Sheer joy making music;Arts;Music for the Millennium
In our individualistic age "personal" is the adjective most frequently attached to words like achievement, development and success. So it is good to be reminded that group effort can be just as rewarding as the lone push to the top.
And there could scarcely be a more emphatic statement of the pleasure of team playing than next week's TES Scotland Schools Prom in Glasgow, where six top youth musical ensembles will blow, bow, strike and pluck in celebration of the sheer joy of making music.
Larry Westland is founder and executive director of Music for Youth, the charity which is presenting the Prom. "People have no conception of the very high standard these ensembles play to," he says. "Something like BBC Young Musician of the Year creates a rarity out of what exists in abundance."
All the organisers and musical directors of the ensembles stress the enjoyment young people get from playing and performing in a group: from the 12 members of Glasgow's early music ensemble Flat Pavan to the 78 players of the Ayrshire Fiddle Orchestra.
James O'Malley, woodwind teacher and musical director of the Edinburgh Schools Jazz Orchestra, has children from vastly differing social backgrounds in the contrasting Edinburgh suburbs of Balerno and Wester Hailes. He has found that when they come together in a musical group they discover their similarities, not their differences.
For him, the jazz orchestra is all about accessibility. Anyone who wants to play is welcomed. "It's basically saxophones, trumpets, trombones, piano, bass, drums and guitar, but I've had a French horn, flutes. I don't refuse anyone."
Mr O'Malley numbers world famous saxophonist Tommy Smith among his former pupils and is keen to raise awareness of the quality of musicianship in the jazz orchestra. "They are playing to as high a level as orchestras playing classical repertoire. And once you grab them with exciting music, like the theme from Mission Impossible, you can throw anything at them. Jazz is not just party-time music. It's about phrasing, interpretation, and also improvisation, which can be more taxing than simply reading little black dots."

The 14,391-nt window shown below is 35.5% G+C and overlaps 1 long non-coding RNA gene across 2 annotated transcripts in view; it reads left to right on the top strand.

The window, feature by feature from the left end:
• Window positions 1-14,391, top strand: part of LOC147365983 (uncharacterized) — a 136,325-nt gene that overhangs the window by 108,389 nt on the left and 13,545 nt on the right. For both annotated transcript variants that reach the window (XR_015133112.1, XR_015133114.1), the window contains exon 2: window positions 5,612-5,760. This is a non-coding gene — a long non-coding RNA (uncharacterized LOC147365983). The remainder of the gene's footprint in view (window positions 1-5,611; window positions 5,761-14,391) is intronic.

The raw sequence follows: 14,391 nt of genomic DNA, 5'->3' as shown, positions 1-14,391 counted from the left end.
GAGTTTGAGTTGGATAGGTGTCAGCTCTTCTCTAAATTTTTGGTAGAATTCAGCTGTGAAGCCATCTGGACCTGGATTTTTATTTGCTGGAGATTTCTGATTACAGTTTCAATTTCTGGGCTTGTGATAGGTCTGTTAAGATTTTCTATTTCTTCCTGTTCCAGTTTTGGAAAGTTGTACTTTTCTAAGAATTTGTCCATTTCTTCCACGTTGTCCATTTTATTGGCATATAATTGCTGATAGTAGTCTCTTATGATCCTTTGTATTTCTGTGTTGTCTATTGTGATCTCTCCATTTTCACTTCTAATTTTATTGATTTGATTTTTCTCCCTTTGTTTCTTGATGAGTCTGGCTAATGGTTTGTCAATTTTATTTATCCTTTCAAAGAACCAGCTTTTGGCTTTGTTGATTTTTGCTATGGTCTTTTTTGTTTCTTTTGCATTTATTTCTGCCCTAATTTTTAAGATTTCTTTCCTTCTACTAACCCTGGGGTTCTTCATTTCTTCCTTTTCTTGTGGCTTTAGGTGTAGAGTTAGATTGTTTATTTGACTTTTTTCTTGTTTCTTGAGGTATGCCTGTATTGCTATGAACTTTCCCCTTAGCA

Percussion, like jazz, has historically had a bit of a backroom profile. But Graeme Wilson, music adviser in Fife, champions the achievements of the Fife Youth Percussion Ensemble. "There are a lot of skills involved. It's not banging away on drums. It's mainly tuned percussion, and it is very concentrated, hard work. The players are changing from one instrument to another, so it's both complex and complicated. We're very keen to stress the educational possibilities of playing instruments. There is a tremendous power for developing learning abilities." The 14 members of the percussion ensemble play a bewildering selection of marimbas, vibraphones, timpani, tubular bells, glockenspiels and gongs. "We have to keep numbers quite low, because it gets difficult to control larger numbers," says Mr Wilson. "I don't mean in terms of discipline, but just musically and logistically."
Many of the members usually play in other instrumental groups in Fife. But they meet annually for a week's residential course to play the more complicated and exciting pieces that the percussion ensemble can tackle.
Richard Tedstone is the founder and musical director of Flat Pavan, the early and traditional music ensemble which has performed to great acclaim. But he is happy to admit he has no musical training himself.
Flat Pavan began as a recorder group in the Easterhouse primary school where Tedstone taught, and has grown and changed over the years. "Basically, we learnt together," says Tedstone.